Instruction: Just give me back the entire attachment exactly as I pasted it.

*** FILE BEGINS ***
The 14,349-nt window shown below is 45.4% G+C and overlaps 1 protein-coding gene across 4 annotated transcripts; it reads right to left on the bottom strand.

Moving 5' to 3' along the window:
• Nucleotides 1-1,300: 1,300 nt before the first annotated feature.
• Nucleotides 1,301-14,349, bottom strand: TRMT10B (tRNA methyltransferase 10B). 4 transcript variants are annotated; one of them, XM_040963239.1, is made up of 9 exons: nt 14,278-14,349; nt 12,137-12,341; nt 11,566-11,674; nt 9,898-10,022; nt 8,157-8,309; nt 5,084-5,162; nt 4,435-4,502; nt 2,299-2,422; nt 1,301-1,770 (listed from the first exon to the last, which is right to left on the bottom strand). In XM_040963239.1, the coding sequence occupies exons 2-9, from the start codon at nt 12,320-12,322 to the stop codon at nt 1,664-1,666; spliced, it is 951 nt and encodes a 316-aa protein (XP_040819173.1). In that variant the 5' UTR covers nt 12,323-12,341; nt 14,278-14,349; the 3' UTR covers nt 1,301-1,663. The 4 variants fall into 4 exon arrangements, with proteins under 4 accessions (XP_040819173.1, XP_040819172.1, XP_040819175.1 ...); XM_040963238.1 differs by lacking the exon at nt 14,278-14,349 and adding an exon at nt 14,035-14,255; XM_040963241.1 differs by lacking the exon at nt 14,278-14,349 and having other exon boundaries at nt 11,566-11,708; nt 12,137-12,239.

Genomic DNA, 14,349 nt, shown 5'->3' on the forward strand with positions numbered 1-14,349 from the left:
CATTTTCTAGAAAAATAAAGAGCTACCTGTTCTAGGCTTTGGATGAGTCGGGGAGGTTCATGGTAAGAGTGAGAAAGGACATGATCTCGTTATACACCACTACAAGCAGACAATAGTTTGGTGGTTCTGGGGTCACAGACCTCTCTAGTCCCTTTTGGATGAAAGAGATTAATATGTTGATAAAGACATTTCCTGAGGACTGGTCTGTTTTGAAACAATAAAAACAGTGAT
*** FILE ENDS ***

The 14,349-nt window shown below is 45.4% G+C and overlaps 1 protein-coding gene across 4 annotated transcripts; it reads right to left on the bottom strand.

Moving 5' to 3' along the window:
• Nucleotides 1-1,300: 1,300 nt before the first annotated feature.
• Nucleotides 1,301-14,349, bottom strand: TRMT10B (tRNA methyltransferase 10B). 4 transcript variants are annotated; one of them, XM_040963239.1, is made up of 9 exons: nt 14,278-14,349; nt 12,137-12,341; nt 11,566-11,674; nt 9,898-10,022; nt 8,157-8,309; nt 5,084-5,162; nt 4,435-4,502; nt 2,299-2,422; nt 1,301-1,770 (listed from the first exon to the last, which is right to left on the bottom strand). In XM_040963239.1, the coding sequence occupies exons 2-9, from the start codon at nt 12,320-12,322 to the stop codon at nt 1,664-1,666; spliced, it is 951 nt and encodes a 316-aa protein (XP_040819173.1). In that variant the 5' UTR covers nt 12,323-12,341; nt 14,278-14,349; the 3' UTR covers nt 1,301-1,663. The 4 variants fall into 4 exon arrangements, with proteins under 4 accessions (XP_040819173.1, XP_040819172.1, XP_040819175.1 ...); XM_040963238.1 differs by lacking the exon at nt 14,278-14,349 and adding an exon at nt 14,035-14,255; XM_040963241.1 differs by lacking the exon at nt 14,278-14,349 and having other exon boundaries at nt 11,566-11,708; nt 12,137-12,239.

Genomic DNA, 14,349 nt, shown 5'->3' on the forward strand with positions numbered 1-14,349 from the left:
CATTTTCTAGAAAAATAAAGAGCTACCTGTTCTAGGCTTTGGATGAGTCGGGGAGGTTCATGGTAAGAGTGAGAAAGGACATGATCTCGTTATACACCACTACAAGCAGACAATAGTTTGGTGGTTCTGGGGTCACAGACCTCTCTAGTCCCTTTTGGATGAAAGAGATTAATATGTTGATAAAGACATTTCCTGAGGACTGGTCTGTTTTGAAACAATAAAAACAGTGAT